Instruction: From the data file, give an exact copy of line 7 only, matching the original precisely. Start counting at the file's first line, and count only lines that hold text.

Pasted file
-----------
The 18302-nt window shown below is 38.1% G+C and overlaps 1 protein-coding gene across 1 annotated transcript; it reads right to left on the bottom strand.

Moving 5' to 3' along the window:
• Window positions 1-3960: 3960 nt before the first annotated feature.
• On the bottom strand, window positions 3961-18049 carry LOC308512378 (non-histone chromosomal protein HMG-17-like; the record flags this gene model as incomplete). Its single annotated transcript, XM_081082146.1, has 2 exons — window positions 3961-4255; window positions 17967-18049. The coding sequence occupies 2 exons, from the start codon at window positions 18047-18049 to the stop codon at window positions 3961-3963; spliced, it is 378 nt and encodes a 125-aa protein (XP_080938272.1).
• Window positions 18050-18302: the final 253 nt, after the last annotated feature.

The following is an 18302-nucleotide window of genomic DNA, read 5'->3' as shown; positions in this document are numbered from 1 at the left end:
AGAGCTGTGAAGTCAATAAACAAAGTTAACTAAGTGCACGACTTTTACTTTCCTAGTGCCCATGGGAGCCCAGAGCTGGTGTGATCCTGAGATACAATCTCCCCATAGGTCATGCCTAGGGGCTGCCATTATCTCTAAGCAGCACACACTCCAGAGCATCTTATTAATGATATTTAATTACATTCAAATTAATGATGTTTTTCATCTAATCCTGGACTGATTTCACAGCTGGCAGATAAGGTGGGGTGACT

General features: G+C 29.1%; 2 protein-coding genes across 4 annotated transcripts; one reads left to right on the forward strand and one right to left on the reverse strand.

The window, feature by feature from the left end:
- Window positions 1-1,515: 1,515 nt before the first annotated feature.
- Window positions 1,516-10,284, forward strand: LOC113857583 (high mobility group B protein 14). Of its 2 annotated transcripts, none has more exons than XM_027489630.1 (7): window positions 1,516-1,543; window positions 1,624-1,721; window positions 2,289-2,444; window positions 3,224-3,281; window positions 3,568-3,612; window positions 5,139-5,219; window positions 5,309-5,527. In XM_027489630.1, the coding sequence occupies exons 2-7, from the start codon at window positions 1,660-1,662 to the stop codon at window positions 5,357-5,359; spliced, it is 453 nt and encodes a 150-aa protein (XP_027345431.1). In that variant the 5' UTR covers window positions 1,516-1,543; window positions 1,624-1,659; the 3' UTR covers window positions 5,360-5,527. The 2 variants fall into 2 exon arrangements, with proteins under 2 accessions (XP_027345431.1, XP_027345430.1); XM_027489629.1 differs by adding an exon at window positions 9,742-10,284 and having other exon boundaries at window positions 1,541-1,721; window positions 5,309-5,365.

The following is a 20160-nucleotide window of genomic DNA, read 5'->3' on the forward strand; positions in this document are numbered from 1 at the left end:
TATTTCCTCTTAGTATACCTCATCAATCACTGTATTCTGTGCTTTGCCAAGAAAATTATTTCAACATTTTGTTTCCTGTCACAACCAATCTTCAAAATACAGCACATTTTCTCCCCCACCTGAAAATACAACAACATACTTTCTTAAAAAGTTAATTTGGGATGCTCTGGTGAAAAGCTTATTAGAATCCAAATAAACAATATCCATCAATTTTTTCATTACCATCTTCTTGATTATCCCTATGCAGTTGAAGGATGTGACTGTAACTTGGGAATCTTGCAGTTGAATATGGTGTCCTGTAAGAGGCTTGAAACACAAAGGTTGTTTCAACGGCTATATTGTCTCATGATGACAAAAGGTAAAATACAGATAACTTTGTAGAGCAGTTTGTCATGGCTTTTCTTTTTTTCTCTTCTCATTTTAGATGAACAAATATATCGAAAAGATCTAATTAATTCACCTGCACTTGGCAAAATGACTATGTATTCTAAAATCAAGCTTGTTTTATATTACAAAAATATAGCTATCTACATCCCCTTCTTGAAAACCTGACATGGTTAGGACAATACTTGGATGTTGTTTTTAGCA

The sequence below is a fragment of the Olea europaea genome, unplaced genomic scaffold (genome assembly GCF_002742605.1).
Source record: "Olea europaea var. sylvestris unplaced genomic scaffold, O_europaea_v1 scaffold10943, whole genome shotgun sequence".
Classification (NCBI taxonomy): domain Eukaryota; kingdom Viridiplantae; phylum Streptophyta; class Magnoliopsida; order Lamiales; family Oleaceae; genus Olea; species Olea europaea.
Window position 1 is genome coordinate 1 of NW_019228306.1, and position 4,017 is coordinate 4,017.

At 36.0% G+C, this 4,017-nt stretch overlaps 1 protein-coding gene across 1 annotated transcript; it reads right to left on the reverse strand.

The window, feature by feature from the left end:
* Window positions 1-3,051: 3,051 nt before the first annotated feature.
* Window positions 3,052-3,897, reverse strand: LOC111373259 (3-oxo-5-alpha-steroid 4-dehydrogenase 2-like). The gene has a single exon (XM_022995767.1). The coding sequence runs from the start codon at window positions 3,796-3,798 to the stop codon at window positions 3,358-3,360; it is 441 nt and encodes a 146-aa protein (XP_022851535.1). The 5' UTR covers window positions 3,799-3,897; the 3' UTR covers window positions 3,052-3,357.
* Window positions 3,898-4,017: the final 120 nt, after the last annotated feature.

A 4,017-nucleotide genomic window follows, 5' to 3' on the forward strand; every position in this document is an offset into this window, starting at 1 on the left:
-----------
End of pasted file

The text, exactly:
AGAGCTGTGAAGTCAATAAACAAAGTTAACTAAGTGCACGACTTTTACTTTCCTAGTGCCCATGGGAGCCCAGAGCTGGTGTGATCCTGAGATACAATCTCCCCATAGGTCATGCCTAGGGGCTGCCATTATCTCTAAGCAGCACACACTCCAGAGCATCTTATTAATGATATTTAATTACATTCAAATTAATGATGTTTTTCATCTAATCCTGGACTGATTTCACAGCTGGCAGATAAGGTGGGGTGACT